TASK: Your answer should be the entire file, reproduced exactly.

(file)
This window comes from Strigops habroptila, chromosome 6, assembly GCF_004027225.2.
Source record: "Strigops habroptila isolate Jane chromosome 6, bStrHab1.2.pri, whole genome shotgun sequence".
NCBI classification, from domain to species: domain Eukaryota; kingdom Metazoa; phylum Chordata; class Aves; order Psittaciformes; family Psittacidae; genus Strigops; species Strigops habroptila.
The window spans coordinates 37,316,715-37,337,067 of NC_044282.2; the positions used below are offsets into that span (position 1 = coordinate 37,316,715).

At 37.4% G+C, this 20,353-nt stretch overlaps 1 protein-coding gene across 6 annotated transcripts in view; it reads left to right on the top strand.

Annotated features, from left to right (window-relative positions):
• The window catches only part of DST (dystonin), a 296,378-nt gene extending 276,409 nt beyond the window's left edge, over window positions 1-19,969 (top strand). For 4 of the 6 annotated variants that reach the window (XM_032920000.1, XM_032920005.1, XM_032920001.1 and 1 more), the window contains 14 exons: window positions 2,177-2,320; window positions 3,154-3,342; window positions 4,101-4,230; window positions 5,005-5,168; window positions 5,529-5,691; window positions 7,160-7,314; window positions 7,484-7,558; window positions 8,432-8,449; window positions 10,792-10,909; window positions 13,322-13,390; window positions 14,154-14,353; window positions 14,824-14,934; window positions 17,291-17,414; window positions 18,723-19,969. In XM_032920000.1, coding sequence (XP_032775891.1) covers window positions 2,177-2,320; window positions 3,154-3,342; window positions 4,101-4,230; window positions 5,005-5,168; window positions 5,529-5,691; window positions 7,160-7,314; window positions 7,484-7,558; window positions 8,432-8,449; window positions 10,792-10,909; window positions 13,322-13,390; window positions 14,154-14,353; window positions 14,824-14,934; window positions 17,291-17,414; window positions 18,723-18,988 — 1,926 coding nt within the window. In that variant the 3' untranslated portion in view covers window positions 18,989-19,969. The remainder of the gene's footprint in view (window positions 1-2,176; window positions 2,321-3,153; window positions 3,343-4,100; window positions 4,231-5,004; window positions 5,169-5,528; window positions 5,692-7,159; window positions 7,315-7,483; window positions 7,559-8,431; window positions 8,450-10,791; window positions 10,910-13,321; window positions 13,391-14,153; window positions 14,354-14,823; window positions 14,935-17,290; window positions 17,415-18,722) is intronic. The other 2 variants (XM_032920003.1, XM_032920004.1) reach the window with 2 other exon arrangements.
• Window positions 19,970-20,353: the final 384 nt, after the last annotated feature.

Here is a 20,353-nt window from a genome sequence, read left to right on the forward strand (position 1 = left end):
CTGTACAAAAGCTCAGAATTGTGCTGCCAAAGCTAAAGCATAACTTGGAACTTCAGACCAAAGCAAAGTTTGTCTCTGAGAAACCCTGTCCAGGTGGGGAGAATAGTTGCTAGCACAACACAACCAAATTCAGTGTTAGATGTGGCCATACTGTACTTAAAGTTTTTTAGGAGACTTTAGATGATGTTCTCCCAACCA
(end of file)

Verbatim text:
This window comes from Strigops habroptila, chromosome 6, assembly GCF_004027225.2.
Source record: "Strigops habroptila isolate Jane chromosome 6, bStrHab1.2.pri, whole genome shotgun sequence".
NCBI classification, from domain to species: domain Eukaryota; kingdom Metazoa; phylum Chordata; class Aves; order Psittaciformes; family Psittacidae; genus Strigops; species Strigops habroptila.
The window spans coordinates 37,316,715-37,337,067 of NC_044282.2; the positions used below are offsets into that span (position 1 = coordinate 37,316,715).

At 37.4% G+C, this 20,353-nt stretch overlaps 1 protein-coding gene across 6 annotated transcripts in view; it reads left to right on the top strand.

Annotated features, from left to right (window-relative positions):
• The window catches only part of DST (dystonin), a 296,378-nt gene extending 276,409 nt beyond the window's left edge, over window positions 1-19,969 (top strand). For 4 of the 6 annotated variants that reach the window (XM_032920000.1, XM_032920005.1, XM_032920001.1 and 1 more), the window contains 14 exons: window positions 2,177-2,320; window positions 3,154-3,342; window positions 4,101-4,230; window positions 5,005-5,168; window positions 5,529-5,691; window positions 7,160-7,314; window positions 7,484-7,558; window positions 8,432-8,449; window positions 10,792-10,909; window positions 13,322-13,390; window positions 14,154-14,353; window positions 14,824-14,934; window positions 17,291-17,414; window positions 18,723-19,969. In XM_032920000.1, coding sequence (XP_032775891.1) covers window positions 2,177-2,320; window positions 3,154-3,342; window positions 4,101-4,230; window positions 5,005-5,168; window positions 5,529-5,691; window positions 7,160-7,314; window positions 7,484-7,558; window positions 8,432-8,449; window positions 10,792-10,909; window positions 13,322-13,390; window positions 14,154-14,353; window positions 14,824-14,934; window positions 17,291-17,414; window positions 18,723-18,988 — 1,926 coding nt within the window. In that variant the 3' untranslated portion in view covers window positions 18,989-19,969. The remainder of the gene's footprint in view (window positions 1-2,176; window positions 2,321-3,153; window positions 3,343-4,100; window positions 4,231-5,004; window positions 5,169-5,528; window positions 5,692-7,159; window positions 7,315-7,483; window positions 7,559-8,431; window positions 8,450-10,791; window positions 10,910-13,321; window positions 13,391-14,153; window positions 14,354-14,823; window positions 14,935-17,290; window positions 17,415-18,722) is intronic. The other 2 variants (XM_032920003.1, XM_032920004.1) reach the window with 2 other exon arrangements.
• Window positions 19,970-20,353: the final 384 nt, after the last annotated feature.

Here is a 20,353-nt window from a genome sequence, read left to right on the forward strand (position 1 = left end):
CTGTACAAAAGCTCAGAATTGTGCTGCCAAAGCTAAAGCATAACTTGGAACTTCAGACCAAAGCAAAGTTTGTCTCTGAGAAACCCTGTCCAGGTGGGGAGAATAGTTGCTAGCACAACACAACCAAATTCAGTGTTAGATGTGGCCATACTGTACTTAAAGTTTTTTAGGAGACTTTAGATGATGTTCTCCCAACCA